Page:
Binding WebBrowser content in WPF

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When you’re using a WebBrowser control in your WPF application, you may have noticed that you can’t bind the control’s content. WebBrowser has no property to set its content but a method named NavigateToString. So when you’re following a strict MVVM approach you’re lost because you don’t want any code-behind for your views.

But then there are attached properties. As their name implies they allow you to attach new properties to existing dependency objects. In your XAML code you apply such a attached property to your element and can access it as any other property of the object.

Ok, first here’s the code of an attached property to set a WebBrowser’s content:

public class WebBrowserHelper {
    public static readonly DependencyProperty BodyProperty =
        DependencyProperty.RegisterAttached("Body", typeof (string), typeof(WebBrowserHelper), new PropertyMetadata(OnBodyChanged));

    public static string GetBody(DependencyObject dependencyObject) {
        return (string) dependencyObject.GetValue(BodyProperty);
    }

    public static void SetBody(DependencyObject dependencyObject, string body) {
        dependencyObject.SetValue(BodyProperty, body);
    }

    private static void OnBodyChanged(DependencyObject d, DependencyPropertyChangedEventArgs e) {
        var webBrowser = (WebBrowser) d;
        webBrowser.NavigateToString((string)e.NewValue);
    }
}

The static BodyProperty defines the type of the attached property: its name is Body, the type is string, and whenever it is changed the method OnBodyChanged should be called.

The accessors for a attached property must be conventionally named SetXxx and GetXxx. They are called whenever you set or get the property’s value.

Last but not least OnBodyChanged is called when the value of the property has changed. The first parameter is the object the property is attached to, so we can cast it to WebBrowser and call its NavigateToString method.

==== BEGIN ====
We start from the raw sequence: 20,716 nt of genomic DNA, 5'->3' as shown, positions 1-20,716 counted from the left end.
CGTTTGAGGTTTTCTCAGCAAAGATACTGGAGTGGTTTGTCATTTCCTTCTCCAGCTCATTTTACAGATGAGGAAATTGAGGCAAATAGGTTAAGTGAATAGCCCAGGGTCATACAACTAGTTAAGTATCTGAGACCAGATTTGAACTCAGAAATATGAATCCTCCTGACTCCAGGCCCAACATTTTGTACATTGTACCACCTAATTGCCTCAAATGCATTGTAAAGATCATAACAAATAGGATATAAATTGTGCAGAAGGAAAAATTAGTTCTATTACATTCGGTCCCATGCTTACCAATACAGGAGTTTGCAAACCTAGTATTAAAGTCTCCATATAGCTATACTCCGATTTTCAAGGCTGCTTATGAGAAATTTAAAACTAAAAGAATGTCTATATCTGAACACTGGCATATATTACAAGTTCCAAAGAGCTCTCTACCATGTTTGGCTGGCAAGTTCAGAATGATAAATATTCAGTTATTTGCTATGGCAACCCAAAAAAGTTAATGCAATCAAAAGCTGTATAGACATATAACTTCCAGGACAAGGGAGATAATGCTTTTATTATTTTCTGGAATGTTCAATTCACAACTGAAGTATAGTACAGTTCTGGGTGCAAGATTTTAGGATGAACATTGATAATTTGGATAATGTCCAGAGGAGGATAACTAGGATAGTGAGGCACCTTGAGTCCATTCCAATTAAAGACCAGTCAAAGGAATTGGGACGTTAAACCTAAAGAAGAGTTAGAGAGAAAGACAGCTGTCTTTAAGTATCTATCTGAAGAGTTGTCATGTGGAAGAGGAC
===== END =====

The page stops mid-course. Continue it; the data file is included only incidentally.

The actual usage of the new Body property is pretty simple:

<WebBrowser
    src:WebBrowserHelper.Body="{Binding MyHtml}"
    />

given that the ViewModel has a property named MyHtml providing the desired content for the control.

A complete sample application is available on GitHub.

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Comments

Anonymous

Good article solved my problem of not having Source as a dependency property, used same to bind with Source
Thanks

Anonymous

Hi,
Its not working. I get the error at run time xaml markup threw an exception.

Please provide the appropriate solution.

Thanks

Anonymous

hey this looks just what I need does anyone have this solution for silverlight 5? Has anyone tried this for silverlight project?

thanks again, slguy

Nitish

There is an ‘AirSpace Problem associated with WebBrowser’. Can you please help me resolving the problem WPF 3.5.
Problem : Not able to show any other WPF Control on top of WebBrowser control.

Raphael Ulrich

When you want to show two WebBrowsers at the same time, it does not work, because the DependencyProperty is static and the value is shared with all the WebBrowsers using it.

Dwayne

I have tried this and see this site is fairly old. Rookie question. I used this class in a folder called “HelperClasses”. How do I write the xmnls to look for HelperClasses/WebBrowserHelper in my solution?

kirko77

I don’t get it… this example simply displays the link string instead of the actual webpage.
How do you load up the actual page? Thanks

Thomas Freudenberg

That’s the intention of this task: to bind the content of the WebBrowser control to a property. Just imagine you want to display some dynamic HTML created by your application at runtime.

kirko77

Got it, thanks! I already found a very similar example where it actually displays the webpage.
Thanks for clarifying!

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